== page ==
High quality scholarship can best advance global health when it is made available globally. Editors should work with publishers to ensure that LMIC have free web-based access to relevant papers. The 2002 World Health Organization initiative HINARI4 is the free option that many subscription-based journals opt for and provides a superior alternative to no free access. However, HINARI provides access via institutions to staff and students only, rather than directly to individuals; institutions in Group B middle-income countries must pay an annual fee; and some large middle-income countries such as India, Pakistan, Indonesia, and China are excluded due to business considerations. Furthermore, HINARI countries may be selectively removed from access by individual publishers.5 Therefore, we encourage journals to ensure whenever possible that all individuals in LMIC have free access to their content. Journals with publication fees should offer waivers to researchers from LMIC. Publishers should support editors in these efforts as they share responsibility for global health.
Many editors and journals are already leaders in promoting global health. We can learn from their expertise and experiences, and all can strive to find new and innovative ways to promote global health. The purpose of this statement is to highlight that all medical journal editors have a role to play: the medical research literature is a global public good and promoting global health is a global social responsibility.
Acknowledgements: We thank Dr Peter Singer from Grand Challenges Canada for his input on early versions of the WAME Global Health Principles.
Note: This editorial has been reproduced with permission of WAME. The original editorial was published as:
Winker MA, Ferris LE, WAME Ethics and Policy Committee, WAME Board. Promoting Global Health: The World Association of Medical Editors Position on Editors’ Responsibility. World Association of Medical Editors. May 26, 2015. http://www.wame.org/Resource/Details/5.
The managing editor of Khyber Medical University Journal is a member of the World Association of Medical Editors and believes it is important that the statement on promoting global health and this accompanying editorial is brought to the attention of readers. This Editorial may appear in other medical and biomedical journals whose editors are members of WAME. The World Association of Medical Editors (WAME) retains copyright [http://www.wame.org/].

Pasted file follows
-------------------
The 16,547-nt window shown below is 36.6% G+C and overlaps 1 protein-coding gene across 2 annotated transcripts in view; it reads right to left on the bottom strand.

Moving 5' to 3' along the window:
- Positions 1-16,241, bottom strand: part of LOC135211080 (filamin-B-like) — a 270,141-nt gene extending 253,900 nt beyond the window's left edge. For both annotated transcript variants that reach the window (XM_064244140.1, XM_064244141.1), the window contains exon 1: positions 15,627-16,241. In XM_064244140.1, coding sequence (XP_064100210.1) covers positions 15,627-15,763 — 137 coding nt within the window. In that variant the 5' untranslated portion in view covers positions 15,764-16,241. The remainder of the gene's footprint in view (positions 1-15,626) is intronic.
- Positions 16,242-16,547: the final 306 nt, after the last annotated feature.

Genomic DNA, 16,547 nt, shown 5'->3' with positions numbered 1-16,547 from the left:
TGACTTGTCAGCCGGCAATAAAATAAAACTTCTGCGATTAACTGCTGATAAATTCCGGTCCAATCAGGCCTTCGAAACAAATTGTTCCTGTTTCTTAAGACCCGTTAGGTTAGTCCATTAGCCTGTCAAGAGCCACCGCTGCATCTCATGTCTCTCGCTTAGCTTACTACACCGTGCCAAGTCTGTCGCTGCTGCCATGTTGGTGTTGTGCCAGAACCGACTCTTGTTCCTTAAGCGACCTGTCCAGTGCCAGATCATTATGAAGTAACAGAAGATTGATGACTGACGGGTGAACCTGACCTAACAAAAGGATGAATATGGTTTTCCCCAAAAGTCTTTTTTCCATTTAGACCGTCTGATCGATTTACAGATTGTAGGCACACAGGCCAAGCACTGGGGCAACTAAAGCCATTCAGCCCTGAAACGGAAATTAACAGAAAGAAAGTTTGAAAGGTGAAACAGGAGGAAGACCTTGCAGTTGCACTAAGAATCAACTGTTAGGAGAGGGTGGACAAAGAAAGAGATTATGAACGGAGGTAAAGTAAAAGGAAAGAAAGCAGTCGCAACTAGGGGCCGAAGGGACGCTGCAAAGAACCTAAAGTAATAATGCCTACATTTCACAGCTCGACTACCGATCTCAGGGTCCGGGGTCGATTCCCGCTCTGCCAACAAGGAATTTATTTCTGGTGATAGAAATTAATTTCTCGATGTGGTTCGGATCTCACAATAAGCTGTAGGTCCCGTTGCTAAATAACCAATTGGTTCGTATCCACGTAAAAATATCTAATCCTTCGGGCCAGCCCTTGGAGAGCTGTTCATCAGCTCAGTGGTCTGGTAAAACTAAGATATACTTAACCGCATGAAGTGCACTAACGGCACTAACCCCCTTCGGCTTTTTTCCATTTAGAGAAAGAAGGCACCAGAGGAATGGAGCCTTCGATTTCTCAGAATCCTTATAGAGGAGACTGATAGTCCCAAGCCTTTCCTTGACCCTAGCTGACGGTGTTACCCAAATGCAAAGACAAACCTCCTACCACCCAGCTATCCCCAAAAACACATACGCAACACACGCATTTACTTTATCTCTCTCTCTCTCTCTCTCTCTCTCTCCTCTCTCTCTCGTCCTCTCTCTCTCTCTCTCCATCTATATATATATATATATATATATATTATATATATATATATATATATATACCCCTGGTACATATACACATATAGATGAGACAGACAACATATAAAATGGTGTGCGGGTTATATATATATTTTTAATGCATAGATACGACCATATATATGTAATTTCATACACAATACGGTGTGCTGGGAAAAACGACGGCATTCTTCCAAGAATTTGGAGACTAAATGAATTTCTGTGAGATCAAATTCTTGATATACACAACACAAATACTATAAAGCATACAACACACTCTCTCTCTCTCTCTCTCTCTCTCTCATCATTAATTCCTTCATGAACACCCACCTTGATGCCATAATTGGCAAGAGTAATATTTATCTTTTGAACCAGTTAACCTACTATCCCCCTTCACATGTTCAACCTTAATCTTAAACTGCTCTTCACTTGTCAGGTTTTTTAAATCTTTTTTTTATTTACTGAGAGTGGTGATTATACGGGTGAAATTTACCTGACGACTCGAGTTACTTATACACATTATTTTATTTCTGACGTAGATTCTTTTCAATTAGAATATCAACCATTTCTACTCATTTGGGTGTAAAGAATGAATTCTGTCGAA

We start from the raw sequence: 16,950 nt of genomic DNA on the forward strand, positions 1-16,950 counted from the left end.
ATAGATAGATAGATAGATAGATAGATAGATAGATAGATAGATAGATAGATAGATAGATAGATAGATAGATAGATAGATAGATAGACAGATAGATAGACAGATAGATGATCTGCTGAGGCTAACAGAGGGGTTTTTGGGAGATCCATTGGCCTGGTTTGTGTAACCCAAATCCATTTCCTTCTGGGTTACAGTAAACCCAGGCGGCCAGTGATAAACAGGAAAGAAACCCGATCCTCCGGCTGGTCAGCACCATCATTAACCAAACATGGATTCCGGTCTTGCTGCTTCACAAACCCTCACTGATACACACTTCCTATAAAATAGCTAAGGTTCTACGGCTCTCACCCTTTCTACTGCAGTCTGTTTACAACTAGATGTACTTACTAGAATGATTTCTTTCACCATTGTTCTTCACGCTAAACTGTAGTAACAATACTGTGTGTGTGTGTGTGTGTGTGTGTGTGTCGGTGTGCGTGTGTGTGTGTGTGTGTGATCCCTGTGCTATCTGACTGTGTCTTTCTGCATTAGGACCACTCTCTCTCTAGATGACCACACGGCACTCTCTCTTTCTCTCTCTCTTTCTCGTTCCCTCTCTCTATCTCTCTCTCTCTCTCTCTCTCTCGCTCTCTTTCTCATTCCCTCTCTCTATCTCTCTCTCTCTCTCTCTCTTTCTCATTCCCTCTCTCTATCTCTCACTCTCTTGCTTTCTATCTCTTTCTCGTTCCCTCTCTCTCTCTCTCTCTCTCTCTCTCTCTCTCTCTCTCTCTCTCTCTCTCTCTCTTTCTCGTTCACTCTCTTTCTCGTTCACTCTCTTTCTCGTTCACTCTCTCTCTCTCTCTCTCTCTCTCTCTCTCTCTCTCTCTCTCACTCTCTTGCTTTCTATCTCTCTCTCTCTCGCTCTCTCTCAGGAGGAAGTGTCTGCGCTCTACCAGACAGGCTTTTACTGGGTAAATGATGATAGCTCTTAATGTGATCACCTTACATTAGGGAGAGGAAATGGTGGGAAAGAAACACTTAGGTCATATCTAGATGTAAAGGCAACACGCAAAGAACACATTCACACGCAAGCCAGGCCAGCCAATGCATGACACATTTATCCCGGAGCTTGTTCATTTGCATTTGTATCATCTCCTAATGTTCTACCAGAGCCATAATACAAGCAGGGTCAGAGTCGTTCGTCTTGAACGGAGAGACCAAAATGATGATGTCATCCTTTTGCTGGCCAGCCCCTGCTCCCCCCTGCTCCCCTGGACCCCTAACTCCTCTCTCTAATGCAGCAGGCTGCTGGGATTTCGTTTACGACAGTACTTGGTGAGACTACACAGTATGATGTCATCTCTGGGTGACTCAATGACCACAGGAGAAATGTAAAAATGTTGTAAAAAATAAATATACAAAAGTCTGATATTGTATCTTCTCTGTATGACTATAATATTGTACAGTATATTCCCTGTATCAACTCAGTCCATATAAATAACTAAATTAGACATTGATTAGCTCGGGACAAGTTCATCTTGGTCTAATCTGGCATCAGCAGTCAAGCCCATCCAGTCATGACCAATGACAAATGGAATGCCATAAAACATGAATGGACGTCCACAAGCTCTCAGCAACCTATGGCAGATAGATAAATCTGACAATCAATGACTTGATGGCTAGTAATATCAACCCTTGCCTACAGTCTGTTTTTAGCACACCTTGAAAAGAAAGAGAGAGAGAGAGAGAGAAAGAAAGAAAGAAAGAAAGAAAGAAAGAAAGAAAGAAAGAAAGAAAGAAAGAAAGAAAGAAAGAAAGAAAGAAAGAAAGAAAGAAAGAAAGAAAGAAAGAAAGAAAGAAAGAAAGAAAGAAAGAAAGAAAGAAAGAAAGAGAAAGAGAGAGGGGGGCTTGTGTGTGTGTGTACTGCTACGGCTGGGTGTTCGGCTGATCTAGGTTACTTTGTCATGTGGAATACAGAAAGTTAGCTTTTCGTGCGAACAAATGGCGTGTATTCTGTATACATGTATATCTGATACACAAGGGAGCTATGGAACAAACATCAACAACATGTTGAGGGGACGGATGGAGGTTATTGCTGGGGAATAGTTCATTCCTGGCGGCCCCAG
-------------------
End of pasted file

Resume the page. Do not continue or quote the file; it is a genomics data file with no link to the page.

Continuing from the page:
Author Information: Margaret Winker is Secretary, World Association of Medical Editors (email@example.com). Lorraine Ferris is President, World Association of Medical Editors and is a Professor in the Dalla Lana School of Public Health, University of Toronto (Canada). The following members of the WAME Ethics and Policy Committee and WAME Board authored this document in addition to those explicitly named in the byline (listed alphabetically): Rakesh Aggarwal, Virginia Barbour, Michael Callaham, Phaedra E. Cress, Farrokh Habibzadeh, Fatema Jawad, Rajeev Kumar, Christine Laine, Tom Lang, Glenn McGee, Hooman Momen, Rod J. Rohrich, Maria del Carmen Ruiz, Peush Sahni, Elizabeth Wager.
1. Koplan JP, Bond T, Merson M, Reddy K, Rodriguez M, Sewankambo N. Towards a common definition of global health. Lancet 2009;373(9679):1993-5. DOI: 10.1016/ S0140-6736(09)60332-9 . Also available at https://www.globalbrigades.org/media/Global_Health_Towards_a_Common_Definitition.pdf. Accessed April 28, 2015. (Return to text)
2. What is WAME? World Association of Medical Editors. http://www.wame.org/about. Accessed April 14, 2015. (Return to text)
3. Global burden of disease. World Health Organization. http://www.who.int/topics/global_burden_of_disease/en/ Accessed April 14, 2015. (Return to text)
4. HINARI Access to Research in Health Programme. World Health Organization. http://www.who.int/hinari/en/ Accessed April 17, 2015. (Return to text)
5. Koehlmoos, TP; Smith R. Big publishers cut access to journals in poor countries. Lancet 377(9762); 273 – 276. http://www.thelancet.com/journals/lancet/article/PIIS0140-6736%2811%2960067-6/fulltext. Accessed April 28 2015. (Return to text)
WAME STATEMENT ON PROMOTING GLOBAL HEALTH
The published medical research literature is a global public good. Medical journal editors have a social responsibility to promote global health by publishing, whenever possible, research that furthers health worldwide. For purposes of this statement, global health is defined as follows: “Global health is an area for study, research, and practice that places a priority on improving health and achieving equity in health for all people worldwide. Global health emphasizes transnational health issues, determinants, and solutions; involves many disciplines within and beyond the health sciences and promotes interdisciplinary collaboration; and is a synthesis of population-based prevention with individual-level clinical care.” 1
More specifically, all medical journal editors, regardless of their location, should strive to:
(a) Publish research addressing the greatest global health concerns;
(b) Specifically encourage the publication of innovative and solution-focused research in all fields of medicine, public health, and health promotion; in particular, research applicable to low- and middle-income countries;
(c) Encourage the publication of research from authors in low- and middle-income countries;
(d) Provide free Web-based access to research articles to readers in countries that cannot afford to pay for them;
(e) Provide publication fee waivers for research conducted and authored primarily by researchers from low- and middle-income countries;
For editors in high-income countries:
(f) Invite researchers from low- and middle-income countries to participate on editorial boards of their journals;
(g) Invite researchers from low- and middle-income countries to participate as peer reviewers for articles submitted to their journals;
(h) Invite researchers from low-and middle-income countries to write editorials and commentaries on the local or regional impact of and, if relevant, responses to global health issues to help educate readers in high-income countries about the human costs and consequences of these issues.
1. Koplan JP, Bond T, Merson M, Reddy K, Rodriguez M, Sewankambo N. Towards a common definition of global health. Lancet 2009;373(9679):1993-5. DOI: 10.1016/ S0140-6736(09)60332-9 . Also available at https://www.globalbrigades.org/media/Global_Health_Towards_a_Common_Definitition.pdf.
This Statement has been approved by the WAME Ethics and Policy Committee and endorsed by the WAME Board.
May 26, 2015